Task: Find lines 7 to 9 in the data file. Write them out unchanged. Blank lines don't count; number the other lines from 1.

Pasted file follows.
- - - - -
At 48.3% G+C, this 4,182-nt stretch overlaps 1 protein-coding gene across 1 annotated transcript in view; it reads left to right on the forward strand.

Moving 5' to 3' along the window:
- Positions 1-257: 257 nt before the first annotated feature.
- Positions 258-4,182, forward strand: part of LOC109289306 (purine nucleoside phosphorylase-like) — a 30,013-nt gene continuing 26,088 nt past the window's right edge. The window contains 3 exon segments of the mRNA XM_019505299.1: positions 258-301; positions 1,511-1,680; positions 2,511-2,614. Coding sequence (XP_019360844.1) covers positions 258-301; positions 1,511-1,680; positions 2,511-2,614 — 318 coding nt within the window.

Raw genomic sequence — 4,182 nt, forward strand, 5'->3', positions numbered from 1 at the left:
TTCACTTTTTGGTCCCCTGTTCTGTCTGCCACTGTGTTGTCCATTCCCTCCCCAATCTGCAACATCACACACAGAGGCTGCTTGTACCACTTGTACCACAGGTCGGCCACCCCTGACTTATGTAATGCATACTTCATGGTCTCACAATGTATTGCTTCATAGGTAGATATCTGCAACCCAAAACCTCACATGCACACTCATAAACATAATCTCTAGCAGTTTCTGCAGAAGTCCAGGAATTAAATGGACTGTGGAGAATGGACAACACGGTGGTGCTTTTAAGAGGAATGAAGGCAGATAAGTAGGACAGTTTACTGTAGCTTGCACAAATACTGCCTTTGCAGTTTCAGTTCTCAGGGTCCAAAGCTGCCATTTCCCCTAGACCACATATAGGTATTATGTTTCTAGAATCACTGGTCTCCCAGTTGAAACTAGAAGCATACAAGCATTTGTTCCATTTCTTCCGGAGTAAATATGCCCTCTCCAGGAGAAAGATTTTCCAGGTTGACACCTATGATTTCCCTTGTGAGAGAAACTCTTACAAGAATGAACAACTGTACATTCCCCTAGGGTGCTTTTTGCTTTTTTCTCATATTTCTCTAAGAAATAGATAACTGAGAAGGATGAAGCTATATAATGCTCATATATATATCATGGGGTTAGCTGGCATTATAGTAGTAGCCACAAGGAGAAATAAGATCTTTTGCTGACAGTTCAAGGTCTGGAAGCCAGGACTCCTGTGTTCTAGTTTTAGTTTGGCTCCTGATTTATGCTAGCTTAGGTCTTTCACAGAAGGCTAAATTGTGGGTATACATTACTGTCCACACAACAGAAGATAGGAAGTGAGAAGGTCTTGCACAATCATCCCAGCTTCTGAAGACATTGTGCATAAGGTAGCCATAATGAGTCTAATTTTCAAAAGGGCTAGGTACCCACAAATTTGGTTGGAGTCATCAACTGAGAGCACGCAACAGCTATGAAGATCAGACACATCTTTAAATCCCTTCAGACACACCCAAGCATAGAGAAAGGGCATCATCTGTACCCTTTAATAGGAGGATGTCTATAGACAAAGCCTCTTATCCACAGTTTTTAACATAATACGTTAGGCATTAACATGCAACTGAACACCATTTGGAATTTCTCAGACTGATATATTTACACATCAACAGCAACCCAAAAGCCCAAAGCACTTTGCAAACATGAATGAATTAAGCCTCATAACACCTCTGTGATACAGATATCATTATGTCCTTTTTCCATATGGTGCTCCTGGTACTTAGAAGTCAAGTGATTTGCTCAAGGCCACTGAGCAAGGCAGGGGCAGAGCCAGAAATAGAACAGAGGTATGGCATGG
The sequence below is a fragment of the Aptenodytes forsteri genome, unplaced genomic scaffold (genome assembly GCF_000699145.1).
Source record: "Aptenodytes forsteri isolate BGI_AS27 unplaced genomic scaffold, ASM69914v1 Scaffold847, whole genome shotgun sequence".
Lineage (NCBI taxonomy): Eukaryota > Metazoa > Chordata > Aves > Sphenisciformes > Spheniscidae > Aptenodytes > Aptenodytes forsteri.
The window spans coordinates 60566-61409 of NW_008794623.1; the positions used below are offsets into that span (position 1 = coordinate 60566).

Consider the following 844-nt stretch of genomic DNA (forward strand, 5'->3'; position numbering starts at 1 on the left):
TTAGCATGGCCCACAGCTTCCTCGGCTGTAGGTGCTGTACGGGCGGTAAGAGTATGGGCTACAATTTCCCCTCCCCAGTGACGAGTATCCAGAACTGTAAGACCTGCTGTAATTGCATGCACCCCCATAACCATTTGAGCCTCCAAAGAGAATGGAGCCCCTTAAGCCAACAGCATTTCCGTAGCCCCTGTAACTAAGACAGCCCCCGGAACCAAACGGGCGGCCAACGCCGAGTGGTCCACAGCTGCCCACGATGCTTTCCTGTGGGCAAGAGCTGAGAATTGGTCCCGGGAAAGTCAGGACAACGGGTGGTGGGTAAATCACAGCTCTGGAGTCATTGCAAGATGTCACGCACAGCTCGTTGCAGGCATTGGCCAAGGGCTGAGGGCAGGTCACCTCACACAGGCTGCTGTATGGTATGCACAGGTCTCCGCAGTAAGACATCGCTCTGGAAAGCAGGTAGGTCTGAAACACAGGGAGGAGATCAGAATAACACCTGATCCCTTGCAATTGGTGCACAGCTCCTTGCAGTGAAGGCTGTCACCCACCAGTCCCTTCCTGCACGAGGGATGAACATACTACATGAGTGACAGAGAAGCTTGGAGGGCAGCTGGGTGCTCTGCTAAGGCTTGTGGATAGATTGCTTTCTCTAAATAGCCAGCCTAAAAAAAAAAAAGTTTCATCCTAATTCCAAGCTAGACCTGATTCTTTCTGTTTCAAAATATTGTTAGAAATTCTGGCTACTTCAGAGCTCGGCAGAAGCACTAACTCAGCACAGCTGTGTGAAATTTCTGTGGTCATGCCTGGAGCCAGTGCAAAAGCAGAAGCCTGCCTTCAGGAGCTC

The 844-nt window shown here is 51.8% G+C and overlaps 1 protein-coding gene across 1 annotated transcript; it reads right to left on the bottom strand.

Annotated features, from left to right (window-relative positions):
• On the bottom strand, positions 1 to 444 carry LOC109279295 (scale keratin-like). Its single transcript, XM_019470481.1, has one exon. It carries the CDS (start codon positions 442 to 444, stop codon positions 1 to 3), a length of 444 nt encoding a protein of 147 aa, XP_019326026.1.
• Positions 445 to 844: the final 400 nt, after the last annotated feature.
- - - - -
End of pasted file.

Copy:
The sequence below is a fragment of the Aptenodytes forsteri genome, unplaced genomic scaffold (genome assembly GCF_000699145.1).
Source record: "Aptenodytes forsteri isolate BGI_AS27 unplaced genomic scaffold, ASM69914v1 Scaffold847, whole genome shotgun sequence".
Lineage (NCBI taxonomy): Eukaryota > Metazoa > Chordata > Aves > Sphenisciformes > Spheniscidae > Aptenodytes > Aptenodytes forsteri.